Letters to the Editor

Letters: It’s clear our riverfront is an asset that is deserving of a fresh face and a better future

Let’s do it right

“Sacramento City Council approves $47 million for Old Sacramento waterfront development” (sacbee.com, April 30): Having watched Sacramento grow and age over the years, I'm always interested in proposals for the "next big thing" that's intended to improve the quality of life for all who call it home. The decision by the City Council to invest a significant amount of revenue in revamping Old Sacramento seems to be just that. It's abundantly clear our riverfront is an asset that is deserving of a fresh face and a better plan for its future. Making this a reality is deserving of careful consideration and willing collaboration. The evidence of this investment will be a part of our identity - good or bad - for decades. Was it the best approach to solicit ideas from the populace? Maybe. Maybe not.

Rick Barlett,

Fair Oaks

The church did nothing

“Missing in the list of priests accused of sexual abuse: The silent victims” (sacbee.com, April 30): The role of priests and diocesan personnel who were told about the abuse but did nothing to support or protect victims should also be considered. That, too, is a crime. "Credible accusations" were defined by a personnel file paper trail? Determination made by the bishop in consideration of recommendations by an “independent” review board comprised of members of the church?What about the priests from other dioceses who were provided refuge in this diocese, as well as the ones from here sent to other dioceses for the same protection? It is prolific because it wasn't documented or reported to authorities, and systems were internally in place for “dealing with” these types of issues. It was not a secret among clergy. Bishop Jamie Soto's “transparency” was forced. Charity performed by this organization (who people entrust spiritually and look to for guidance) does not negate the abuse of children and the facilitation of intentionally ignoring it.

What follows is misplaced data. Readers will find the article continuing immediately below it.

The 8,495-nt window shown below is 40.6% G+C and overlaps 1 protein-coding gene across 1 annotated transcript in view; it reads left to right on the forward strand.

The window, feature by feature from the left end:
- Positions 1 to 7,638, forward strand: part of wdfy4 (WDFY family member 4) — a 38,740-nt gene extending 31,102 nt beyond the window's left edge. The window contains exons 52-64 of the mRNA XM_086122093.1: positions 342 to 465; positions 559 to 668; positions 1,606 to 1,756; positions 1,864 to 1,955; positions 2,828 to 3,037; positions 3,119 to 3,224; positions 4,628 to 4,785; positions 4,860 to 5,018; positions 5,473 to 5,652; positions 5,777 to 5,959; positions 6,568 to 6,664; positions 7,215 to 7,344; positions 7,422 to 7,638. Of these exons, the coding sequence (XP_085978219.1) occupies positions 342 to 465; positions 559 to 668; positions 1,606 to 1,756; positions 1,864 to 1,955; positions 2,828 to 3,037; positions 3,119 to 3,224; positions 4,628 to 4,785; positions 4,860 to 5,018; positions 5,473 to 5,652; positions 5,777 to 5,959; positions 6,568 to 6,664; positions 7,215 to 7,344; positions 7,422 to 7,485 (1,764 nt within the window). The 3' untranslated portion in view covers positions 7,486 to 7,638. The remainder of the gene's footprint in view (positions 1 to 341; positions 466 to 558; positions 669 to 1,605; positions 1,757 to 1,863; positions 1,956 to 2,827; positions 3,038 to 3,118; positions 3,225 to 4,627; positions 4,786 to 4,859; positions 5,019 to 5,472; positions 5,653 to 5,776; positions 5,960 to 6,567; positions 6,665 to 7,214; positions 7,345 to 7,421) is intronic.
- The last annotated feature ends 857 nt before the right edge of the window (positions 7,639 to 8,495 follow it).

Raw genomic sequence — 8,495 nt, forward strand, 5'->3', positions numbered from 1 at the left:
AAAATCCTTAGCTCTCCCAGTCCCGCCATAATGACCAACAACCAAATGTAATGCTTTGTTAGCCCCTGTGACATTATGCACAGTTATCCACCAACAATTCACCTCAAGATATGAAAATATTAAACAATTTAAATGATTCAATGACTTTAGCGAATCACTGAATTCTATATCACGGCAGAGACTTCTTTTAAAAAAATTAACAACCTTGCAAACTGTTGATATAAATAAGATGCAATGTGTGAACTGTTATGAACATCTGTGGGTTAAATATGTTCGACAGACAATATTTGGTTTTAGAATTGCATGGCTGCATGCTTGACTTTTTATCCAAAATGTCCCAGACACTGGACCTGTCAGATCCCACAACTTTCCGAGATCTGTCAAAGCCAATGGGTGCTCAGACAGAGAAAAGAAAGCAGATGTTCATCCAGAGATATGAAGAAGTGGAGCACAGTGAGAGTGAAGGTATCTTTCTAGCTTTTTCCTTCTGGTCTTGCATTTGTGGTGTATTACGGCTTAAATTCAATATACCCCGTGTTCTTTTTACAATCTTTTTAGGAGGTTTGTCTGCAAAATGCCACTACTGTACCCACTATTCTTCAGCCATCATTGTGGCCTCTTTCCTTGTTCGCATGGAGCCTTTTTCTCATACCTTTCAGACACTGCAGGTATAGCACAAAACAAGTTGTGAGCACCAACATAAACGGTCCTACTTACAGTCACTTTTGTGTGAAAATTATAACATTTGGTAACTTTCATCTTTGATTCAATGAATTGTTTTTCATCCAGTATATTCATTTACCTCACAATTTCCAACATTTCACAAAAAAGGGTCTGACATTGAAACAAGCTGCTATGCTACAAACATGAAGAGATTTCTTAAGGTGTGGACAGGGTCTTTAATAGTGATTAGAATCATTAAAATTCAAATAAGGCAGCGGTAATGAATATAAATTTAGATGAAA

Suzanne Scoleri,

Citrus Heights

California is overpriced

“Sacramento’s growth defies stagnant trend in state’s population” (The Sacramento Bee, section 1A, May 02): California is losing its young, viable, educated, child-producing population because our state is overtaxed and regulated. Housing, gasoline, and food prices have caused millions to move to more so-called reasonable states. In addition, regulations discourage start-up businesses. I would move in a heartbeat but I'm a senior citizen and a move is too difficult. My children and grandchildren are moving. They are tired of the taxes and regulation. Those staying have to pay for me and other seniors who feel forced to stay.

Mary MacLean,

Roseville

Walk your talk

“Don’t let the city mess up Measure U money. You voted for it, you get it.” (sacbee.com, May 02): I am not usually a fan of Marcos Bréton, but this time he got it right. Promises were made about how the money from Measure U would be used. Now, the city manager, who none of us voted to elect, is trying to divert the funds to the same old administrative purposes. That's why I did not vote for Measure U. Just this once, Sacramento City Council, spend the money as Measure U promised. Don't mess it up.

Steve Kolodney,

Sacramento

A win for progressiveness

“Rocklin school board OKs textbooks with LGBT figures after heated late-night debate” (sacbee.com, May 02): It is important that textbooks be able to reflect the progressive society in which we live. Times have changed, as well as our minds and opinions, with more lifestyles beginning to be accepted by the public. It is imperative that the youth of our generation are able to see this change and are able to understand that we are making history everyday. This will influence our youth to do whatever they set their minds to, regardless of society’s norms, starting with what they read in their textbooks.

Valeria Martinez-Miller,

Stockton

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